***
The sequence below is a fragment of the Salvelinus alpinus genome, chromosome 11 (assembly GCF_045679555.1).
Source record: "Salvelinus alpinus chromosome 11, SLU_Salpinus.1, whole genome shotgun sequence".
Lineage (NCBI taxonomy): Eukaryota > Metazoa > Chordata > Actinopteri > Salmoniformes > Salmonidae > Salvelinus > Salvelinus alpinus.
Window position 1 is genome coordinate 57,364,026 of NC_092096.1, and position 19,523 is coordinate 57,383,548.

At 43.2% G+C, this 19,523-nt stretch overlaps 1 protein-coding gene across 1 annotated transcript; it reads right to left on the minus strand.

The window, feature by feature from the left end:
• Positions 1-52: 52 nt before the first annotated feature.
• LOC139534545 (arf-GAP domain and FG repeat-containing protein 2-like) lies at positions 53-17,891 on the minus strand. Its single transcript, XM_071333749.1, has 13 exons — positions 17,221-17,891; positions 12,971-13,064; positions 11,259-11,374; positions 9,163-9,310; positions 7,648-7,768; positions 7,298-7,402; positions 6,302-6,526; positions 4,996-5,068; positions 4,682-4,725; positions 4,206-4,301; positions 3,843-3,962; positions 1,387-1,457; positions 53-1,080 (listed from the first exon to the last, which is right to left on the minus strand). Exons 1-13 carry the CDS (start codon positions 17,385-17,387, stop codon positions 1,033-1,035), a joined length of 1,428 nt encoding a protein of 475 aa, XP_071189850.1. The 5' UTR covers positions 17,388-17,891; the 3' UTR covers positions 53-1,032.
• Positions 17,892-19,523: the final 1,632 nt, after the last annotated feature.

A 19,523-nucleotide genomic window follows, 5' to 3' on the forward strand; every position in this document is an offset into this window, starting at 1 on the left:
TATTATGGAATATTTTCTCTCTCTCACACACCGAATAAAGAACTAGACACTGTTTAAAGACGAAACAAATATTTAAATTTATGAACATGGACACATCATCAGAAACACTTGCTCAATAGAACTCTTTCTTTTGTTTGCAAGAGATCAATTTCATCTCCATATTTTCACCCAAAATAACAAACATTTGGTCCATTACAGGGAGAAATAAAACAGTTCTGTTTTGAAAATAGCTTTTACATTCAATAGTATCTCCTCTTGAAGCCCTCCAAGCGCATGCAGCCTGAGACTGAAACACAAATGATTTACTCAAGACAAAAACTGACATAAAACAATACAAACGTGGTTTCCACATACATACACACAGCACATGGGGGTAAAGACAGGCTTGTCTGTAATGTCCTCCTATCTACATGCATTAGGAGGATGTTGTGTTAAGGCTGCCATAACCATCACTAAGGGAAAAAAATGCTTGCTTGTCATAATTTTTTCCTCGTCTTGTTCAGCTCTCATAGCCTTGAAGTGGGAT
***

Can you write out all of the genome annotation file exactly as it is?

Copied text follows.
The sequence below is a fragment of the Salvelinus alpinus genome, chromosome 11 (assembly GCF_045679555.1).
Source record: "Salvelinus alpinus chromosome 11, SLU_Salpinus.1, whole genome shotgun sequence".
Lineage (NCBI taxonomy): Eukaryota > Metazoa > Chordata > Actinopteri > Salmoniformes > Salmonidae > Salvelinus > Salvelinus alpinus.
Window position 1 is genome coordinate 57,364,026 of NC_092096.1, and position 19,523 is coordinate 57,383,548.

At 43.2% G+C, this 19,523-nt stretch overlaps 1 protein-coding gene across 1 annotated transcript; it reads right to left on the minus strand.

The window, feature by feature from the left end:
• Positions 1-52: 52 nt before the first annotated feature.
• LOC139534545 (arf-GAP domain and FG repeat-containing protein 2-like) lies at positions 53-17,891 on the minus strand. Its single transcript, XM_071333749.1, has 13 exons — positions 17,221-17,891; positions 12,971-13,064; positions 11,259-11,374; positions 9,163-9,310; positions 7,648-7,768; positions 7,298-7,402; positions 6,302-6,526; positions 4,996-5,068; positions 4,682-4,725; positions 4,206-4,301; positions 3,843-3,962; positions 1,387-1,457; positions 53-1,080 (listed from the first exon to the last, which is right to left on the minus strand). Exons 1-13 carry the CDS (start codon positions 17,385-17,387, stop codon positions 1,033-1,035), a joined length of 1,428 nt encoding a protein of 475 aa, XP_071189850.1. The 5' UTR covers positions 17,388-17,891; the 3' UTR covers positions 53-1,032.
• Positions 17,892-19,523: the final 1,632 nt, after the last annotated feature.

A 19,523-nucleotide genomic window follows, 5' to 3' on the forward strand; every position in this document is an offset into this window, starting at 1 on the left:
TATTATGGAATATTTTCTCTCTCTCACACACCGAATAAAGAACTAGACACTGTTTAAAGACGAAACAAATATTTAAATTTATGAACATGGACACATCATCAGAAACACTTGCTCAATAGAACTCTTTCTTTTGTTTGCAAGAGATCAATTTCATCTCCATATTTTCACCCAAAATAACAAACATTTGGTCCATTACAGGGAGAAATAAAACAGTTCTGTTTTGAAAATAGCTTTTACATTCAATAGTATCTCCTCTTGAAGCCCTCCAAGCGCATGCAGCCTGAGACTGAAACACAAATGATTTACTCAAGACAAAAACTGACATAAAACAATACAAACGTGGTTTCCACATACATACACACAGCACATGGGGGTAAAGACAGGCTTGTCTGTAATGTCCTCCTATCTACATGCATTAGGAGGATGTTGTGTTAAGGCTGCCATAACCATCACTAAGGGAAAAAAATGCTTGCTTGTCATAATTTTTTCCTCGTCTTGTTCAGCTCTCATAGCCTTGAAGTGGGAT